The CPI rose 3.0% in the year that ended in June. Following a 4.0% increase in May, that was the weakest year-over-year gain since March 2021.
According to Reuters' poll of economists, the CPI was expected to have risen 0.3% last month and 3.1% annually.
The rate of annual inflation is now only one-third of what it was in June of last year, when prices soared by 9.1%, the highest increase since November 1981 and a high point for the CPI rate year over year.
The huge increases from last year are no longer included in the calculation, which is causing the year-over-year CPI to decline.
Consumers' purchasing power increased when inflation slowed. Private sector weekly earnings after inflation increased 0.5% and increased 0.6% on an annualised basis.
President Joe Biden stated that the figures on inflation and salaries showed that his economic strategy, known as "Bidenomics" by economists, was having an impact on the economy. He also vowed to "continue to fight for lower costs for families every day."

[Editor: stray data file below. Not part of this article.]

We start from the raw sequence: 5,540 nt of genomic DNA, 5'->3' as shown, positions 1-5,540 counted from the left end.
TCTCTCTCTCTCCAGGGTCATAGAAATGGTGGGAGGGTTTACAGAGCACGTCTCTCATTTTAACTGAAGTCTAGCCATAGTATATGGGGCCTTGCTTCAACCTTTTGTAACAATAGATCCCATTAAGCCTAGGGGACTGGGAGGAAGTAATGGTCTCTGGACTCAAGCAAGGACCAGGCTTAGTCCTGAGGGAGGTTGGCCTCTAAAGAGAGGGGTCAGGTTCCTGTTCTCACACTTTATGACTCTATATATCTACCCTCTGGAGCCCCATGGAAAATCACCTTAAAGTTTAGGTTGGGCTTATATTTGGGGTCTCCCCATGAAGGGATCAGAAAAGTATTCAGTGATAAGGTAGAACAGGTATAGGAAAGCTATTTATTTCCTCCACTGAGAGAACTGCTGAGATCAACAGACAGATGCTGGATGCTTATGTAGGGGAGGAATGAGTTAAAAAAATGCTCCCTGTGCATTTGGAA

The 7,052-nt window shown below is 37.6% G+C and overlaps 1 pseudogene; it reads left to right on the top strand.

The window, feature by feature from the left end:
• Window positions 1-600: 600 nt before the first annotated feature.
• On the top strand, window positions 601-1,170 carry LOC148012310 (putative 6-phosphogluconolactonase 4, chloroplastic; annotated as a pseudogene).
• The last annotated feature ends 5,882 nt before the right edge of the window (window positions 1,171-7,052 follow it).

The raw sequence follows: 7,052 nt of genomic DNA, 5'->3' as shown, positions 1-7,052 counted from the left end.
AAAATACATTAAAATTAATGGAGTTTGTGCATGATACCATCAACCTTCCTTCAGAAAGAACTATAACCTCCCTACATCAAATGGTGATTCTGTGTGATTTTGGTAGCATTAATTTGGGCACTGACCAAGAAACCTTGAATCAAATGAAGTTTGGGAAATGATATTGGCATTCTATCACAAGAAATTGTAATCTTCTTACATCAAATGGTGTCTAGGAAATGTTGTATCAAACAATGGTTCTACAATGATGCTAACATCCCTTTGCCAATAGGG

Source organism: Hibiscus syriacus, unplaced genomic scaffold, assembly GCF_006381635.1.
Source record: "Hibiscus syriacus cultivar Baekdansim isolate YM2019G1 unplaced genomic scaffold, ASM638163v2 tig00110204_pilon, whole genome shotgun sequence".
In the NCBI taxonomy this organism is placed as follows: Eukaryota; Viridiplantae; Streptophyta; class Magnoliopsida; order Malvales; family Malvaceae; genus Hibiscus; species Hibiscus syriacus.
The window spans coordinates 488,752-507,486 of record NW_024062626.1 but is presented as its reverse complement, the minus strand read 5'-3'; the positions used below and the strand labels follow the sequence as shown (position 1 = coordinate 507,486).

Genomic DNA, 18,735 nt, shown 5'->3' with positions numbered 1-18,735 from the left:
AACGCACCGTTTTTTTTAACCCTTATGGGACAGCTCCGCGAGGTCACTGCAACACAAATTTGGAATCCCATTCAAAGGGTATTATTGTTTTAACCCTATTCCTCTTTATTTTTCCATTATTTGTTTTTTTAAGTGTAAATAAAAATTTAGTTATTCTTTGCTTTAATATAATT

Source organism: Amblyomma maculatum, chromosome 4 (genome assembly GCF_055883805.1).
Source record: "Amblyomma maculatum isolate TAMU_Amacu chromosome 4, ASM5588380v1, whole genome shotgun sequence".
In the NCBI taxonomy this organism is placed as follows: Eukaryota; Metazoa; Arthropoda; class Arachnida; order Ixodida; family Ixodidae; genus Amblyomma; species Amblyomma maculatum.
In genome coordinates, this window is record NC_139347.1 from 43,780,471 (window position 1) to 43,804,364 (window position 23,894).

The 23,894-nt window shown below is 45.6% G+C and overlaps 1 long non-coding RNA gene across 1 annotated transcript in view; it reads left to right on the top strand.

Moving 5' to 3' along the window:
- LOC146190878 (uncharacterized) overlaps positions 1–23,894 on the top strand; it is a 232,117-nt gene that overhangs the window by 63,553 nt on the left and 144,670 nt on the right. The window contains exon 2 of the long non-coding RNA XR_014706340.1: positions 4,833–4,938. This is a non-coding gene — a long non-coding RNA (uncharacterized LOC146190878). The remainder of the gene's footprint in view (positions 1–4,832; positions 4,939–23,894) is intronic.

Despite this, the labour market is still tight and inflation is still significantly higher than the Fed's 2% target. Even while June saw the smallest employment increase in 2-and-a-half years, the unemployment rate dropped close to historically low levels, and wage growth was robust. The economy may yet be able to avoid the much-anticipated recession, though, as a result of declining inflation.
Additionally, it strengthened the case against further rate increases. Two rate increases, including the one anticipated this month, have been previewed by the US central bank this year.